Writing emulators [Was: Re: VCF PNW 2018: Pictures!]

Charles Anthony charles.unix.pro at gmail.com
Wed Feb 21 15:12:11 CST 2018

On Wed, Feb 21, 2018 at 8:52 AM, Ray Arachelian via cctalk <
cctalk at classiccmp.org> wrote:

> Now, you don't want to run your emulated guest CPU(s) at full speed on
> the host machine, because you'll overheat it, and typically, it'll run a
> multi-process OS anyway and you don't want to starve the GUI, network
> stack, and daemons of CPU cycles, so once you reach your goal MHz in
> your guest CPU, you'd sleep and yield to the host OS for a bit, or maybe
> do some background stuff like see if any I/Os or IRQs are pending (such
> as maybe a keystroke from the user, or an incoming network packet, or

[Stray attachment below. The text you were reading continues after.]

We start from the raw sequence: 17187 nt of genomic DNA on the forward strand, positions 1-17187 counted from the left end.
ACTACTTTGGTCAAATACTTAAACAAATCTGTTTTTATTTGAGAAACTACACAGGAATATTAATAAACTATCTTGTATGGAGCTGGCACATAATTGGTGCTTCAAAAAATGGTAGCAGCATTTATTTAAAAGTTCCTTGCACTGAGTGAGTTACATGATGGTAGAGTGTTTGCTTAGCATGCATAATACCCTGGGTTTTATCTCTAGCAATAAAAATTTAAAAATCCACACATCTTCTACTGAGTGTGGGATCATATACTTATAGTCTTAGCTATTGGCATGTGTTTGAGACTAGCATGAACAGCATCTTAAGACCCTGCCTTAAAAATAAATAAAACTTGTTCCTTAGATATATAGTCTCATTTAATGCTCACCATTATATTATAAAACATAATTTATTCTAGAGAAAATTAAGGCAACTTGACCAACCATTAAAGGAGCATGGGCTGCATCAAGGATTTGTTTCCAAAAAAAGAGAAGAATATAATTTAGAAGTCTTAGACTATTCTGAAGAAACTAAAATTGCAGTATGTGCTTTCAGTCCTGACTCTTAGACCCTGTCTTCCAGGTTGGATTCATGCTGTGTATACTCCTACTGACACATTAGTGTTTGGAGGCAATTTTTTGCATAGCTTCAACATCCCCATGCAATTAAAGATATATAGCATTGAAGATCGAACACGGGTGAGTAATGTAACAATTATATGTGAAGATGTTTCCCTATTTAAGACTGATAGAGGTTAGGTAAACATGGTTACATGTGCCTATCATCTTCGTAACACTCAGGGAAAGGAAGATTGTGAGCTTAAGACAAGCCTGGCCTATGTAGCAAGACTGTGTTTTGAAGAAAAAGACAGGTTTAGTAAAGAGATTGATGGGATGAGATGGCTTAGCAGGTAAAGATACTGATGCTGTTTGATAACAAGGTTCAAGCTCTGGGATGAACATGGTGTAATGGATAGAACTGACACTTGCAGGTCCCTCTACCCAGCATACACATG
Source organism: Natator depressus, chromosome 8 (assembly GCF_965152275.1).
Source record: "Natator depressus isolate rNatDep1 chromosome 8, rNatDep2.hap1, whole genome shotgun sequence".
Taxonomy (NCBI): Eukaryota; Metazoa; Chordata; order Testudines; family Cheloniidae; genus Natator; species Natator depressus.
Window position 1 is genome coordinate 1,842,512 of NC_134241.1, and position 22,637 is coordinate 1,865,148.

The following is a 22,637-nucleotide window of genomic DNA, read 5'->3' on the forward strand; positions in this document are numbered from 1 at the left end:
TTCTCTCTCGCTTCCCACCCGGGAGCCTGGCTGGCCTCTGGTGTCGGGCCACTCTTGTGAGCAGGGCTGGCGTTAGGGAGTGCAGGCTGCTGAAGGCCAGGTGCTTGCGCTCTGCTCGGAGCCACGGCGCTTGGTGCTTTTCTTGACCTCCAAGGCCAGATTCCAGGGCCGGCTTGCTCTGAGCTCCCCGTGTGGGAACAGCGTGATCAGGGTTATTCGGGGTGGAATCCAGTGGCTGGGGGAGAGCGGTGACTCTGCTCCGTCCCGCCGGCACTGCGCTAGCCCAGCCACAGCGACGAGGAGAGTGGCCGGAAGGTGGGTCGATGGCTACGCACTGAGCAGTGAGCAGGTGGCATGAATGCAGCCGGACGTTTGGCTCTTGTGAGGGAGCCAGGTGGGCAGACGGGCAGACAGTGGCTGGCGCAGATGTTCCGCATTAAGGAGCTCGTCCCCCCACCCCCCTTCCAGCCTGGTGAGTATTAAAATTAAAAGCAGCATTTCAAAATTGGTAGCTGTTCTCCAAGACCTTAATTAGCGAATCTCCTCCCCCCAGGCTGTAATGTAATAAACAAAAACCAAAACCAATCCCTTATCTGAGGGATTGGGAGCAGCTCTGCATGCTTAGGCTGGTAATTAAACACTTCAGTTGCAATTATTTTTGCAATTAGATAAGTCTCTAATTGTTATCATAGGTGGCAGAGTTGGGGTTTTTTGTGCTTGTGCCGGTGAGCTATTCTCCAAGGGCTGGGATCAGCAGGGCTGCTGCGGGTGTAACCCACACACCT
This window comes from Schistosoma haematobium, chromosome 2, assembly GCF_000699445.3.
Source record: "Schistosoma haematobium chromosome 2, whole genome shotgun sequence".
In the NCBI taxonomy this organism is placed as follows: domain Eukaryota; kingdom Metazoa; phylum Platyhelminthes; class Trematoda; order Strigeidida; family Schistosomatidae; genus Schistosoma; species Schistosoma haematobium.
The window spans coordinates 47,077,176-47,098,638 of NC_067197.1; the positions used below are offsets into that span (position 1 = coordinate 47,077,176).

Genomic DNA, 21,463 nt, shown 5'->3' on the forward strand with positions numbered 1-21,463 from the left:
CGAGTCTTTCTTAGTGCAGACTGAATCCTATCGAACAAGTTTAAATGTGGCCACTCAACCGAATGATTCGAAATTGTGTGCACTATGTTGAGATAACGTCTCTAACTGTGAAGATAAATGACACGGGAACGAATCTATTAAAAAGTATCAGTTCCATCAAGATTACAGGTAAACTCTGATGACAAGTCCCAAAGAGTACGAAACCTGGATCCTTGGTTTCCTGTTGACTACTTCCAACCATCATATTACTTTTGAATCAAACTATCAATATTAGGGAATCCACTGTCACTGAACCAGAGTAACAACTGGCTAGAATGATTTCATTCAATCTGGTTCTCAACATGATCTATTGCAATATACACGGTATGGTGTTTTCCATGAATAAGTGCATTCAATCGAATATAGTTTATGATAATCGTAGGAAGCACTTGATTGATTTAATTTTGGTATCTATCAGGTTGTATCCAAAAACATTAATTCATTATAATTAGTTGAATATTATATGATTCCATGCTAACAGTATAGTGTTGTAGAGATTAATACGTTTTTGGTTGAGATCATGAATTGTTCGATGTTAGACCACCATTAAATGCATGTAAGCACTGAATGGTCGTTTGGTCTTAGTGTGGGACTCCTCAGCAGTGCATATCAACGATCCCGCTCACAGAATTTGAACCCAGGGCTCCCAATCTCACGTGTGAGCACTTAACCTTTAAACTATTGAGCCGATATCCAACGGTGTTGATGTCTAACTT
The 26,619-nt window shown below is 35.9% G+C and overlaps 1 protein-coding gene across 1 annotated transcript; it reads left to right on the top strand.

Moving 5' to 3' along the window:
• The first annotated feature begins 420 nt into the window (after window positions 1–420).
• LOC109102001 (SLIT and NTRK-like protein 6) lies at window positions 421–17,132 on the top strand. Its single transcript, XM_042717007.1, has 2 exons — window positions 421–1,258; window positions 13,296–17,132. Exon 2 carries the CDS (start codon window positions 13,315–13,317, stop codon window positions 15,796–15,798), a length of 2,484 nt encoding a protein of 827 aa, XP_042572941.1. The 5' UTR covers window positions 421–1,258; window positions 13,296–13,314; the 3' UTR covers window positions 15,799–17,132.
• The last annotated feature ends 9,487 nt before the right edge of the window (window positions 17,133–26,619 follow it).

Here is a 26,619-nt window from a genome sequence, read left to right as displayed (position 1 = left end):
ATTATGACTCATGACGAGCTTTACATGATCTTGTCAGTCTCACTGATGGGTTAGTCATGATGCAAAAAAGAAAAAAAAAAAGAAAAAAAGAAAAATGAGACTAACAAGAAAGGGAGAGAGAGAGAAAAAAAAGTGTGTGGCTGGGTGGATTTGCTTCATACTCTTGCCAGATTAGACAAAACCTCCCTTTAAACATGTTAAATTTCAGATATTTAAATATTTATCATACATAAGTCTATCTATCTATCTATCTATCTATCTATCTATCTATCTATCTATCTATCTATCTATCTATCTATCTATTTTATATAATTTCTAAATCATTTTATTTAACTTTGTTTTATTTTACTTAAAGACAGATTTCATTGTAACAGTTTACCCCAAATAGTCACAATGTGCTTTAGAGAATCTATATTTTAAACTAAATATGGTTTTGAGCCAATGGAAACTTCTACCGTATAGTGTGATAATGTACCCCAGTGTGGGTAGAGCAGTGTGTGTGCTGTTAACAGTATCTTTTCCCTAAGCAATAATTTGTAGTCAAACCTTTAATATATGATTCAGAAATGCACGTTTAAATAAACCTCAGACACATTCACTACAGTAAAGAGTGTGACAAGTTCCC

> maybe the disk sector or tape sector your guest OS requested has
> arrived), and handle those.
> For the case of Multics on the DPS8/M, the idle loop is implemented with
the "DIS" instruction -- Delay until Interrupt -- which stalls the DPS8/M
CPU until an interrupt or the Timer Register runs out. The Timer Register
is set for 1/4 second. The emulator implements the DIS instruction by
sleeping for 10 milliseconds, checking for I/O events, decrementing the
Timer Register by 10 ms and checking for runout, otherwise repeat. The host
CPU shows <1% usage for a idling Multics system.

This configuration was arrived at through an iterative process of
understanding how Multics uses the Timer Register and trying to figure out
how to implement a 512KHz countdown register in software without excessive

Writing an good emulation can require more then understanding the hardware
-- the way the software uses the hardware can help make design decisions.
Because Multics only uses the Timer Register for process scheduling, and
the quantum is always 1/4 second, having a low-resolution timer was
perfectly acceptable and easily implementable.

-- Charles

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